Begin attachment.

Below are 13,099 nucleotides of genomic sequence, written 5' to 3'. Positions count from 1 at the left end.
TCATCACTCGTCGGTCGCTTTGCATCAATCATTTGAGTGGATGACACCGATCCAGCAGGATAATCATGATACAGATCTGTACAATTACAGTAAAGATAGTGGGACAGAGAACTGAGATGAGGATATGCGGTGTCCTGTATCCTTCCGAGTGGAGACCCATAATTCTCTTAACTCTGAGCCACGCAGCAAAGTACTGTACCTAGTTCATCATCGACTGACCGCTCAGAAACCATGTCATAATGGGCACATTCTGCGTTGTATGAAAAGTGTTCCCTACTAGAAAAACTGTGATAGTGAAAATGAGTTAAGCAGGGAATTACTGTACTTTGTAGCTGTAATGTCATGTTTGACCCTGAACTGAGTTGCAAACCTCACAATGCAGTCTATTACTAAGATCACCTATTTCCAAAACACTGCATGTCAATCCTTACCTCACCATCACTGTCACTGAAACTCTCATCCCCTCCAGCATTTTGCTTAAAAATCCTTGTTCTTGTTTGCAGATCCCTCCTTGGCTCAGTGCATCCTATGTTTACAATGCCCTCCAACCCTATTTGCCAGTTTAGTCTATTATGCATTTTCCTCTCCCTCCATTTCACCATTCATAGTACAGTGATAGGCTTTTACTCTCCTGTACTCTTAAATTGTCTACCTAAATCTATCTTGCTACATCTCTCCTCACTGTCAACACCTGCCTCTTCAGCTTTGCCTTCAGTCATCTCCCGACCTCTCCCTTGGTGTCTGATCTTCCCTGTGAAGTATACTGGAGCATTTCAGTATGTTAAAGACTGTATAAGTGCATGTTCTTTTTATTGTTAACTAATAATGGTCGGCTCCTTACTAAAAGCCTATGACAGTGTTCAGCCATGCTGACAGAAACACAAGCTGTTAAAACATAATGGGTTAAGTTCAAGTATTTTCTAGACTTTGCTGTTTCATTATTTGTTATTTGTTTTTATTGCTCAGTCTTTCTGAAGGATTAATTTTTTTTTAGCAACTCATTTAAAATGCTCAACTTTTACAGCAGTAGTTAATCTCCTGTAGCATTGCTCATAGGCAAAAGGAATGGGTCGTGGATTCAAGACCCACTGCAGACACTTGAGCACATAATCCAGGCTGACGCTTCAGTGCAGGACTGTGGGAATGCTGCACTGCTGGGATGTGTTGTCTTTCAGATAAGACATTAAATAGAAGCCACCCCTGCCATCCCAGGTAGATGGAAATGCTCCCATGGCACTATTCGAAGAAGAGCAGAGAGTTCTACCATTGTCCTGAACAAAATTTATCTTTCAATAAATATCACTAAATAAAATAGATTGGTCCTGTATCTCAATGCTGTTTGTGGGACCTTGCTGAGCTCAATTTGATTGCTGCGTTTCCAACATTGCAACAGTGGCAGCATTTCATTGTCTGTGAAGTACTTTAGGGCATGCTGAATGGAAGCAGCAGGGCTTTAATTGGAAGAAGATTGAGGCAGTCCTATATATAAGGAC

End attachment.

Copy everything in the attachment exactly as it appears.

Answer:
Below are 13,099 nucleotides of genomic sequence, written 5' to 3'. Positions count from 1 at the left end.
TCATCACTCGTCGGTCGCTTTGCATCAATCATTTGAGTGGATGACACCGATCCAGCAGGATAATCATGATACAGATCTGTACAATTACAGTAAAGATAGTGGGACAGAGAACTGAGATGAGGATATGCGGTGTCCTGTATCCTTCCGAGTGGAGACCCATAATTCTCTTAACTCTGAGCCACGCAGCAAAGTACTGTACCTAGTTCATCATCGACTGACCGCTCAGAAACCATGTCATAATGGGCACATTCTGCGTTGTATGAAAAGTGTTCCCTACTAGAAAAACTGTGATAGTGAAAATGAGTTAAGCAGGGAATTACTGTACTTTGTAGCTGTAATGTCATGTTTGACCCTGAACTGAGTTGCAAACCTCACAATGCAGTCTATTACTAAGATCACCTATTTCCAAAACACTGCATGTCAATCCTTACCTCACCATCACTGTCACTGAAACTCTCATCCCCTCCAGCATTTTGCTTAAAAATCCTTGTTCTTGTTTGCAGATCCCTCCTTGGCTCAGTGCATCCTATGTTTACAATGCCCTCCAACCCTATTTGCCAGTTTAGTCTATTATGCATTTTCCTCTCCCTCCATTTCACCATTCATAGTACAGTGATAGGCTTTTACTCTCCTGTACTCTTAAATTGTCTACCTAAATCTATCTTGCTACATCTCTCCTCACTGTCAACACCTGCCTCTTCAGCTTTGCCTTCAGTCATCTCCCGACCTCTCCCTTGGTGTCTGATCTTCCCTGTGAAGTATACTGGAGCATTTCAGTATGTTAAAGACTGTATAAGTGCATGTTCTTTTTATTGTTAACTAATAATGGTCGGCTCCTTACTAAAAGCCTATGACAGTGTTCAGCCATGCTGACAGAAACACAAGCTGTTAAAACATAATGGGTTAAGTTCAAGTATTTTCTAGACTTTGCTGTTTCATTATTTGTTATTTGTTTTTATTGCTCAGTCTTTCTGAAGGATTAATTTTTTTTTAGCAACTCATTTAAAATGCTCAACTTTTACAGCAGTAGTTAATCTCCTGTAGCATTGCTCATAGGCAAAAGGAATGGGTCGTGGATTCAAGACCCACTGCAGACACTTGAGCACATAATCCAGGCTGACGCTTCAGTGCAGGACTGTGGGAATGCTGCACTGCTGGGATGTGTTGTCTTTCAGATAAGACATTAAATAGAAGCCACCCCTGCCATCCCAGGTAGATGGAAATGCTCCCATGGCACTATTCGAAGAAGAGCAGAGAGTTCTACCATTGTCCTGAACAAAATTTATCTTTCAATAAATATCACTAAATAAAATAGATTGGTCCTGTATCTCAATGCTGTTTGTGGGACCTTGCTGAGCTCAATTTGATTGCTGCGTTTCCAACATTGCAACAGTGGCAGCATTTCATTGTCTGTGAAGTACTTTAGGGCATGCTGAATGGAAGCAGCAGGGCTTTAATTGGAAGAAGATTGAGGCAGTCCTATATATAAGGAC